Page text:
Main takeaways: There are many reasons why we choose to work on different projects or in different positions. In my personal experience, the motivation from most reasons fades unless you actually care about the actual work you do on a day-to-day basis. 

Honesty is a good policy

A general takeaway from job applications, hiring, and working in my current role is that honesty is generally a good policy (which doesn’t mean you should always say every single thought you have). 

From a systemic perspective, honesty makes everything much more efficient. When candidates accurately report their skills, it’s much easier to make decisions than when they try to game the system since fewer guardrails against lying need to be put in place. Thus, it would require less time for interviewers and applicants to go through the hiring process. However, such a system could be exploited by a skilled adversary who lies about their skills. Thus, organizations have to protect against these adversaries and make the process harder and more robust. This increases costs and bloats up the process. 

Typically, this means that interviewers have to double-check information and dive much deeper into topics than would be necessary if everyone were honest. Since hiring is a dynamic process, some applicants will try to come up with new ways to game the process and the organization has to spend a disproportionally large amount of time finding and dealing with these adversarial applicants. 

However, my best guess is that being such a dishonest adversary is rarely beneficial for the applicants themselves. Interviewers often have had hundreds of interviews and thus have much more experience spotting dishonest applicants while any given applicant probably had much less. Furthermore, most employers (AI safety orgs probably even more than others) see dishonesty as a big red flag if found out. 

Furthermore, just from a personal view, you probably also prefer to work with honest people, so a signal that you’re committed to honesty may make other people around you more honest too. 

Finally, I think it’s good to explicitly pre-commit to honesty before the hiring process. It’s plausible that there will be situations where you could get away with some cheating here and there or some “small lies” but it’s bad for the overall system and likely not worth the risk of getting caught. For example, you may ask a friend who has already gone through the process to give you hints on what to prepare or try to overplay your skills when you expect the interviewer not to check the claims in detail. When you really want to have the job or you panic during the process, you may be tempted to cheat “just a bit”. To prevent yourself from rationalizing cheating in the moment, I’d recommend pre-committing to honesty.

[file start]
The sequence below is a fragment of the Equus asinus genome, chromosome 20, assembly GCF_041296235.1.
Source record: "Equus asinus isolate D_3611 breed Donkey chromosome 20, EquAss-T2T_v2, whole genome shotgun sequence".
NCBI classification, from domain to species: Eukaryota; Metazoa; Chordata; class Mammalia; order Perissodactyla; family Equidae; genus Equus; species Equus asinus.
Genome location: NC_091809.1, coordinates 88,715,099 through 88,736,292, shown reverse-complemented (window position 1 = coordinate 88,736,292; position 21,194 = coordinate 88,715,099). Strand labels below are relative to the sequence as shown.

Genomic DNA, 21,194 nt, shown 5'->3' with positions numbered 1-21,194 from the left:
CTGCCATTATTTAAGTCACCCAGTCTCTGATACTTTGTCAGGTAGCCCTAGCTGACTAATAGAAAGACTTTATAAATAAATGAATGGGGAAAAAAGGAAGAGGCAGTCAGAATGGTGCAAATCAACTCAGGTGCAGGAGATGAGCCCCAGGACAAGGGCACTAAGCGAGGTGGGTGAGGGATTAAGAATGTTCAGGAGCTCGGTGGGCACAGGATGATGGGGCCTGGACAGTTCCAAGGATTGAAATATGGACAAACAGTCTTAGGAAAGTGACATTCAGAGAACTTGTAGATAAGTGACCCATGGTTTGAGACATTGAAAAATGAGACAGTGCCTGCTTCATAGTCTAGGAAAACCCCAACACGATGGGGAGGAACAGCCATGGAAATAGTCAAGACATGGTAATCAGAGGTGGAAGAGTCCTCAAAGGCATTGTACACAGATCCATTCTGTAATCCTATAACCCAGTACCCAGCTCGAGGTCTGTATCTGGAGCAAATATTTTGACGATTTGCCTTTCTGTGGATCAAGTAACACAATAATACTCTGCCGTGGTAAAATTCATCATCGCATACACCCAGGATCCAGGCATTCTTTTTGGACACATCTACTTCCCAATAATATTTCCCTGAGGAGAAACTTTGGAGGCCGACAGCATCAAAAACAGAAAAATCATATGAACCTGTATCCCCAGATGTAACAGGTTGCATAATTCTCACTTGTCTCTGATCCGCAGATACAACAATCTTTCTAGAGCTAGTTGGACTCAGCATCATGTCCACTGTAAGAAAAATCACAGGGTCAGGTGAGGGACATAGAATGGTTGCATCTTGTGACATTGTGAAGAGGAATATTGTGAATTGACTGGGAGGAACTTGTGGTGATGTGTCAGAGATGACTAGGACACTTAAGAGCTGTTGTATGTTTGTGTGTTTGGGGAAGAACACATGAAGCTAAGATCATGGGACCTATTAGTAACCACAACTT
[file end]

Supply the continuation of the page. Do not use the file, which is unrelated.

Main takeaways: Just be honest. Neither overstate nor understate your abilities and answer questions accurately. It’s good for the system as well as yourself.

Final words

My impression of the AI safety job market so far is that, while the system is sometimes a bit unorganized or stochastic, it is mostly meritocratic and the people who get offers tend to be good fits for the job. 

Most desirable jobs have a lot of competition and even very good people get rejections. However, this does not mean that you should give up. It is possible to improve your skills and since the field is so young, it doesn’t take a long time to contribute. 

There are many things you can do to increase your chance of getting an offer such as grinding Leetcode or building a network and while these are certainly helpful I would not recommend prioritizing them. The primary reason why someone gets a job is because they are good at it. So my number one recommendation would be “focus on getting good and everything else will be much easier”. 

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Thanks for writing this, this is a great post and I broadly agree with most of it!

If you get rejected without being invited to an interview, this is unfortunate but still valuable feedback. It basically means “You clearly aren’t there yet”. So you should probably build more skills for 6 months or so before applying again.

This feels false to me. I've done a lot of CV (aka resume) screening, and it is a super noisy process, and it's easy to be overly credentialist and favour people with legible signalling. There's probably also a fair amount of noise in how well you write your CV to make the crucial information prominent. (relevant work experience, relevant publications, degrees, relevant projects, anything else impressive you've done). Further, "6 months of upskilling" may not turn out anything super legible (though it's great if it does, and this is worth aiming for!)

My MATS application has a 10 hour work task, and it's like night and day looking at the difference between how much signal I get from that and from just the CV, and I accept a lot of candidates who look mediocre on paper (and vice versa).

If you're getting desk rejected from jobs, I'd recommend asking a friend (ideally one with some experience in the relevant field/industry or who's done hiring before) to look at your CV/application to some recent jobs and give feedback.

Thx. updated:

"You might not be there yet" (though as Neel points out in the comments, CV screening can be a noisy process)“You clearly aren’t there yet”